5 Mass Conservation 5.1 Introduction . . . . . . . . . . . . . . . . . . . . 5.2 Control Volume . . . . . . . . . . . . . . . . . . 5.3 Continuity Equation . . . . . . . . . . . . . . . . 5.3.1 Non Deformable Control Volume . . . . . 5.3.2 Constant Density Fluids . . . . . . . . . . 5.4 Reynolds Transport Theorem . . . . . . . . . . . 5.5 Examples For Mass Conservation . . . . . . . . . 5.6 The Details Picture – Velocity Area Relationship 5.7 More Examples for Mass Conservation . . . . . .

6 Momentum Conservation 6.1 Momentum Governing Equation . . . . . . . . . . . . . 6.1.1 Introduction to Continuous . . . . . . . . . . . . 6.1.2 External Forces . . . . . . . . . . . . . . . . . . 6.1.3 Momentum Governing Equation . . . . . . . . . 6.1.4 Momentum Equation in Acceleration System . . 6.1.5 Momentum For Steady State and Uniform Flow . 6.2 Momentum Equation Application . . . . . . . . . . . . . 6.2.1 Momentum for Unsteady State and Uniform Flow 6.2.2 Momentum Application to Unsteady State . . . . 6.3 Conservation Moment Of Momentum . . . . . . . . . . 6.4 More Examples on Momentum Conservation . . . . . . . 6.4.1 Qualitative Questions . . . . . . . . . . . . . . . 7 Energy Conservation 7.1 The First Law of Thermodynamics . . . 7.2 Limitation of Integral Approach . . . . . 7.3 Approximation of Energy Equation . . . 7.3.1 Energy Equation in Steady State . . . . . . . . . . . . . . . . . . . . . . . . . . . . . . . . . . . .

vi 7.4 7.3.2 Energy 7.4.1 7.4.2 7.4.3 7.4.4

CONTENTS Energy Equation in Frictionless Flow and Steady State . Equation in Accelerated System . . . . . . . . . . . . . Energy in Linear Acceleration Coordinate . . . . . . . . Linear Accelerated System . . . . . . . . . . . . . . . . Energy Equation in Rotating Coordinate System . . . . . Energy Equation in Accelerated Coordinate with Uniform . . . . . . . . . . . . . . . Flow . . . . . 185 187 187 188 188 190

II

Diﬀerential Analysis

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193 193 194 197 199 204 204 205 206 210 220 220 224 234 239 239 239 240 241 242 243 247 248 251 252 254 255 256 258 259 261 262 269

8 Diﬀerential Analysis 8.1 Introduction . . . . . . . . . . . . . . . . . . . . . . . . . . . . 8.2 Mass Conservation . . . . . . . . . . . . . . . . . . . . . . . . . 8.2.1 Mass Conservation Examples . . . . . . . . . . . . . . . 8.2.2 Simpliﬁed Continuity Equation . . . . . . . . . . . . . . 8.3 Conservation of General Quantity . . . . . . . . . . . . . . . . . 8.3.1 Generalization of Mathematical Approach for Derivations 8.3.2 Examples of Generalized of Quantities . . . . . . . . . . 8.4 Momentum Conservation . . . . . . . . . . . . . . . . . . . . . 8.5 Derivations of the Momentum Equation . . . . . . . . . . . . . 8.6 Boundary Conditions and Driving Forces . . . . . . . . . . . . . 8.6.1 Boundary Conditions Categories . . . . . . . . . . . . . 8.7 Examples for Diﬀerential Equation (Navier-Stokes) . . . . . . . 8.7.1 Interfacial Instability . . . . . . . . . . . . . . . . . . . . 9 Multi–Phase Flow 9.1 Introduction . . . . . . . . . . . . . . . . . . . . . . . . . . 9.2 History . . . . . . . . . . . . . . . . . . . . . . . . . . . . . 9.3 What to Expect From This Chapter . . . . . . . . . . . . . 9.4 Kind of Multi-Phase Flow . . . . . . . . . . . . . . . . . . . 9.5 Classiﬁcation of Liquid-Liquid Flow Regimes . . . . . . . . . 9.5.1 Co–Current Flow . . . . . . . . . . . . . . . . . . . 9.6 Multi–Phase Flow Variables Deﬁnitions . . . . . . . . . . . . 9.6.1 Multi–Phase Averaged Variables Deﬁnitions . . . . . 9.7 Homogeneous Models . . . . . . . . . . . . . . . . . . . . . 9.7.1 Pressure Loss Components . . . . . . . . . . . . . . 9.7.2 Lockhart Martinelli Model . . . . . . . . . . . . . . 9.8 Solid–Liquid Flow . . . . . . . . . . . . . . . . . . . . . . . 9.8.1 Solid Particles with Heavier Density ρS > ρL . . . . 9.8.2 Solid With Lighter Density ρS < ρ and With Gravity 9.9 Counter–Current Flow . . . . . . . . . . . . . . . . . . . . . 9.9.1 Horizontal Counter–Current Flow . . . . . . . . . . . 9.9.2 Flooding and Reversal Flow . . . . . . . . . . . . . . 9.10 Multi–Phase Conclusion . . . . . . . . . . . . . . . . . . . . . . . . . . . . . . . . . . . . . . . . . . . . . . . . . . . . . . . .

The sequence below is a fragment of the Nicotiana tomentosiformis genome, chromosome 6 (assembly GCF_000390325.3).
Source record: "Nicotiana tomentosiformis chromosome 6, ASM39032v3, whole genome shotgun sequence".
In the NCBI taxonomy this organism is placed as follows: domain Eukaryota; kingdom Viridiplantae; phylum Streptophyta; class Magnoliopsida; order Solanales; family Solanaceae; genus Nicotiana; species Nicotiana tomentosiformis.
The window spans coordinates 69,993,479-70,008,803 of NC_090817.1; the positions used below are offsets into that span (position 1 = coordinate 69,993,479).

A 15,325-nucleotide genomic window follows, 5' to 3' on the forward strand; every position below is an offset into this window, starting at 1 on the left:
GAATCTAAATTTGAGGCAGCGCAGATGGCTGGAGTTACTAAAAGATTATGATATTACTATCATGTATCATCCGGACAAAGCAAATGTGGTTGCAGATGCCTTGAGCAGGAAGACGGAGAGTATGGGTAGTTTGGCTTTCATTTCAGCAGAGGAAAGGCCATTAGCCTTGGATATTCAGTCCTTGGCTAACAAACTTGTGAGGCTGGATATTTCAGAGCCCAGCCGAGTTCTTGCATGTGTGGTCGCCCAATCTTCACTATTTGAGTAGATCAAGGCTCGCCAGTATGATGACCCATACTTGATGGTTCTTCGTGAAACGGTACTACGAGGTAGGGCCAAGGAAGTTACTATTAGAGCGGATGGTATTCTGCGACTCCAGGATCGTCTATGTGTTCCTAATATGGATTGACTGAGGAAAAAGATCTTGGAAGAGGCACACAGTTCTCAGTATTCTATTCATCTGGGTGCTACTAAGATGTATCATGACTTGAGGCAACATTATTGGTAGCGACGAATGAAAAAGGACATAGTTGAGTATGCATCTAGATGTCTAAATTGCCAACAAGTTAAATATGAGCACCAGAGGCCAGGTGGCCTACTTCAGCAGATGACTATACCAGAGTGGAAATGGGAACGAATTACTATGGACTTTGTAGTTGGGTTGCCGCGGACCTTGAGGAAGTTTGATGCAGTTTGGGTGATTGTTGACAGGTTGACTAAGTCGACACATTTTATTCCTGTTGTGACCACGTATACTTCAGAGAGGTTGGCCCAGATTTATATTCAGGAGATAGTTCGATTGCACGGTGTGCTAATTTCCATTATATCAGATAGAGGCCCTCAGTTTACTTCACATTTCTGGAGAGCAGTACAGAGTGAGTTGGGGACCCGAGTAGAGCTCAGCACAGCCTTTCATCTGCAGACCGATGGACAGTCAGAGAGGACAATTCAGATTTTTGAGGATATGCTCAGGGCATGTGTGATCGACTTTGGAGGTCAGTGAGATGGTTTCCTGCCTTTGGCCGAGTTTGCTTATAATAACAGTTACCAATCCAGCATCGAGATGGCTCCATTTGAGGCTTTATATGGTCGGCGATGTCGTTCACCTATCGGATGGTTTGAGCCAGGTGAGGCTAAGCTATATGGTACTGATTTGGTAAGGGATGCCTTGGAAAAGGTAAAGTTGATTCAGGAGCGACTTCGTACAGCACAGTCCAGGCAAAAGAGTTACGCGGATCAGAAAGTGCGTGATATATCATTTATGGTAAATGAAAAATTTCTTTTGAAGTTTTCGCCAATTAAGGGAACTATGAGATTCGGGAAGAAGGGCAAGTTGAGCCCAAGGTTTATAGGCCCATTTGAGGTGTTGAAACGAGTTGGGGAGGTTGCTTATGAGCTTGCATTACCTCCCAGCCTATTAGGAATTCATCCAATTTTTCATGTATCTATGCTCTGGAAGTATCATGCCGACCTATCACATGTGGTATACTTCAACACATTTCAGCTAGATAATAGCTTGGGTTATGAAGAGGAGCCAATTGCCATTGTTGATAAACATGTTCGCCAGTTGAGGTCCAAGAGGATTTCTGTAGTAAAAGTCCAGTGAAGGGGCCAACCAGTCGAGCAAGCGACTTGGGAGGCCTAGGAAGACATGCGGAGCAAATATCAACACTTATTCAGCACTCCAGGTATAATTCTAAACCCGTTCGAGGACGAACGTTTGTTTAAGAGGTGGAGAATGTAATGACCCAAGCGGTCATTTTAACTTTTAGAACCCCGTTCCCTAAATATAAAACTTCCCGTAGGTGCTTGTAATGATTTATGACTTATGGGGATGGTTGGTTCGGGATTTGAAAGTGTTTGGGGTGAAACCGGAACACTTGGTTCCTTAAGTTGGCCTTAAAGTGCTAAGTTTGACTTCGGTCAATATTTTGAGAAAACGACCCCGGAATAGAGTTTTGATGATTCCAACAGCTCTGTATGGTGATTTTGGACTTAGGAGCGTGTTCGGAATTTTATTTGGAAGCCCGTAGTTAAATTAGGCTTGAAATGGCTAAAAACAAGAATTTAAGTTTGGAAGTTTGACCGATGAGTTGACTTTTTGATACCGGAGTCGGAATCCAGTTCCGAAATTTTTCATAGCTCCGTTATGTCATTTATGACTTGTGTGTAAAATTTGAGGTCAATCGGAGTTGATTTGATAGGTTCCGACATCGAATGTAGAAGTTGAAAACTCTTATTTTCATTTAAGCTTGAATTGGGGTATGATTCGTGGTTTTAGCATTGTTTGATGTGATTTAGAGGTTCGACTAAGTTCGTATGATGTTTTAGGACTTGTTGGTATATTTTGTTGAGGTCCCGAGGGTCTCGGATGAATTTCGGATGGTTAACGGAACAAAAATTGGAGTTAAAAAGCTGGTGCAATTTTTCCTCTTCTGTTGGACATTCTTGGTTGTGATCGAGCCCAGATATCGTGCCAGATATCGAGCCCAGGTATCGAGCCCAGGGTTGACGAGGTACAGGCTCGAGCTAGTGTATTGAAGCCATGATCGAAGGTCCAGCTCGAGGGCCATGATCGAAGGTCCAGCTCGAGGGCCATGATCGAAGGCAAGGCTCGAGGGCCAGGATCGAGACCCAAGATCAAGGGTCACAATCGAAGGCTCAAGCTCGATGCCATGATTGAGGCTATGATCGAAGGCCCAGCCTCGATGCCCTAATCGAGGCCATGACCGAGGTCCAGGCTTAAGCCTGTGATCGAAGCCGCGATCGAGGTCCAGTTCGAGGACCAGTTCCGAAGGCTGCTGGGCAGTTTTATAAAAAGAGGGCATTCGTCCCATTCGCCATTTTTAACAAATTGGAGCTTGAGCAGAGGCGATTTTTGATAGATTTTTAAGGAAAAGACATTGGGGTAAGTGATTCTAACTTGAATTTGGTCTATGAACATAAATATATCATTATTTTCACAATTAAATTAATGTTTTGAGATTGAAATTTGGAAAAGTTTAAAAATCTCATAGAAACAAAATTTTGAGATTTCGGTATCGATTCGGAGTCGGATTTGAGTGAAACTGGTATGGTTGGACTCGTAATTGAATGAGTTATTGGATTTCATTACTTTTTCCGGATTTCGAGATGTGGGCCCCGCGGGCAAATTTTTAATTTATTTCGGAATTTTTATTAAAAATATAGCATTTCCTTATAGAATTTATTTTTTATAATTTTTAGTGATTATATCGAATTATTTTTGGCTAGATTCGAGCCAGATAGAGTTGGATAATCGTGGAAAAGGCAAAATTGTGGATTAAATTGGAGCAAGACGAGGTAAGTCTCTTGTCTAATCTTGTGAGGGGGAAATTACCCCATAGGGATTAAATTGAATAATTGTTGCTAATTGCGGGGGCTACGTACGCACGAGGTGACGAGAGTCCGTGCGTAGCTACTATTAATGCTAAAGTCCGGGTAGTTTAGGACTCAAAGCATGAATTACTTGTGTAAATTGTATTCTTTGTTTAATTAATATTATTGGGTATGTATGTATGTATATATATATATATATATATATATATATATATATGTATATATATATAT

CONTENTS A Mathematics For Fluid Mechanics A.1 Vectors . . . . . . . . . . . . . . . . . . . . . . . . . . A.1.1 Vector Algebra . . . . . . . . . . . . . . . . . . A.1.2 Diﬀerential Operators of Vectors . . . . . . . . A.1.3 Diﬀerentiation of the Vector Operations . . . . A.2 Ordinary Diﬀerential Equations (ODE) . . . . . . . . . A.2.1 First Order Diﬀerential Equations . . . . . . . . A.2.2 Variables Separation or Segregation . . . . . . A.2.3 Non–Linear Equations . . . . . . . . . . . . . . A.2.4 Second Order Diﬀerential Equations . . . . . . A.2.5 Non–Linear Second Order Equations . . . . . . A.2.6 Third Order Diﬀerential Equation . . . . . . . A.2.7 Forth and Higher Order ODE . . . . . . . . . . A.2.8 A general Form of the Homogeneous Equation A.3 Partial Diﬀerential Equations . . . . . . . . . . . . . . A.3.1 First-order equations . . . . . . . . . . . . . . A.4 Trigonometry . . . . . . . . . . . . . . . . . . . . . . . . . . . . . . . . . . . . . . . . . . . . . . . . . . . . . . . . . . . . . . . . . . . . . . . . . . . . . . . . . . . . . . . . . . . . . . . . . . . . . . . . . . . . . . . . . . . . . . . . . . . . . . . . . . . . . . . . . . . . . . . . . . . . . . . . . . . . . . . . . . . . . .

vii 271 271 272 274 276 282 282 283 285 288 290 293 295 297 297 298 299